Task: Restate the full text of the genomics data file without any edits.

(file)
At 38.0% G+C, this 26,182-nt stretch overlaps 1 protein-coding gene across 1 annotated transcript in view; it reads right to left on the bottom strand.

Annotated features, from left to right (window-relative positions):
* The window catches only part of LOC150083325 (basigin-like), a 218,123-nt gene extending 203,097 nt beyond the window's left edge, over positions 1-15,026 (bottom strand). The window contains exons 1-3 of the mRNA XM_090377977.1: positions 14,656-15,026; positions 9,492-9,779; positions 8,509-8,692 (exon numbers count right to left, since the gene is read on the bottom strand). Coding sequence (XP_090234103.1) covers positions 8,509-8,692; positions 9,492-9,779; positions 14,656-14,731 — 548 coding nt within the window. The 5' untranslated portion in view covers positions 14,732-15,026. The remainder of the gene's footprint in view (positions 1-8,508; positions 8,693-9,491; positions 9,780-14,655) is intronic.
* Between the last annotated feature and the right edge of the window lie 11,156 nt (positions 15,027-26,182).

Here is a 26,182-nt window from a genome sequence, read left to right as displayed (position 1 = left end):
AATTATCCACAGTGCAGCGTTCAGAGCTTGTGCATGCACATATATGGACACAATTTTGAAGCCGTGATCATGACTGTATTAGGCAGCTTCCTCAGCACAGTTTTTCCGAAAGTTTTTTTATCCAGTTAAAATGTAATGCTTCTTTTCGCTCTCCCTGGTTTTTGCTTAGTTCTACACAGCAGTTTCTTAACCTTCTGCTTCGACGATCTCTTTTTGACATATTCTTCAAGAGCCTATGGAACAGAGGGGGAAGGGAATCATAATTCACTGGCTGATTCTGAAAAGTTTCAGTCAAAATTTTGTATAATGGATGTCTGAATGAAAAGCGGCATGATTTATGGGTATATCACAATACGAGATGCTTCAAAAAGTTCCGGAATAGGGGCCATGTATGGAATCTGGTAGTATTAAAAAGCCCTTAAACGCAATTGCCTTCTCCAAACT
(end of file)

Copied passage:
At 38.0% G+C, this 26,182-nt stretch overlaps 1 protein-coding gene across 1 annotated transcript in view; it reads right to left on the bottom strand.

Annotated features, from left to right (window-relative positions):
* The window catches only part of LOC150083325 (basigin-like), a 218,123-nt gene extending 203,097 nt beyond the window's left edge, over positions 1-15,026 (bottom strand). The window contains exons 1-3 of the mRNA XM_090377977.1: positions 14,656-15,026; positions 9,492-9,779; positions 8,509-8,692 (exon numbers count right to left, since the gene is read on the bottom strand). Coding sequence (XP_090234103.1) covers positions 8,509-8,692; positions 9,492-9,779; positions 14,656-14,731 — 548 coding nt within the window. The 5' untranslated portion in view covers positions 14,732-15,026. The remainder of the gene's footprint in view (positions 1-8,508; positions 8,693-9,491; positions 9,780-14,655) is intronic.
* Between the last annotated feature and the right edge of the window lie 11,156 nt (positions 15,027-26,182).

Here is a 26,182-nt window from a genome sequence, read left to right as displayed (position 1 = left end):
AATTATCCACAGTGCAGCGTTCAGAGCTTGTGCATGCACATATATGGACACAATTTTGAAGCCGTGATCATGACTGTATTAGGCAGCTTCCTCAGCACAGTTTTTCCGAAAGTTTTTTTATCCAGTTAAAATGTAATGCTTCTTTTCGCTCTCCCTGGTTTTTGCTTAGTTCTACACAGCAGTTTCTTAACCTTCTGCTTCGACGATCTCTTTTTGACATATTCTTCAAGAGCCTATGGAACAGAGGGGGAAGGGAATCATAATTCACTGGCTGATTCTGAAAAGTTTCAGTCAAAATTTTGTATAATGGATGTCTGAATGAAAAGCGGCATGATTTATGGGTATATCACAATACGAGATGCTTCAAAAAGTTCCGGAATAGGGGCCATGTATGGAATCTGGTAGTATTAAAAAGCCCTTAAACGCAATTGCCTTCTCCAAACT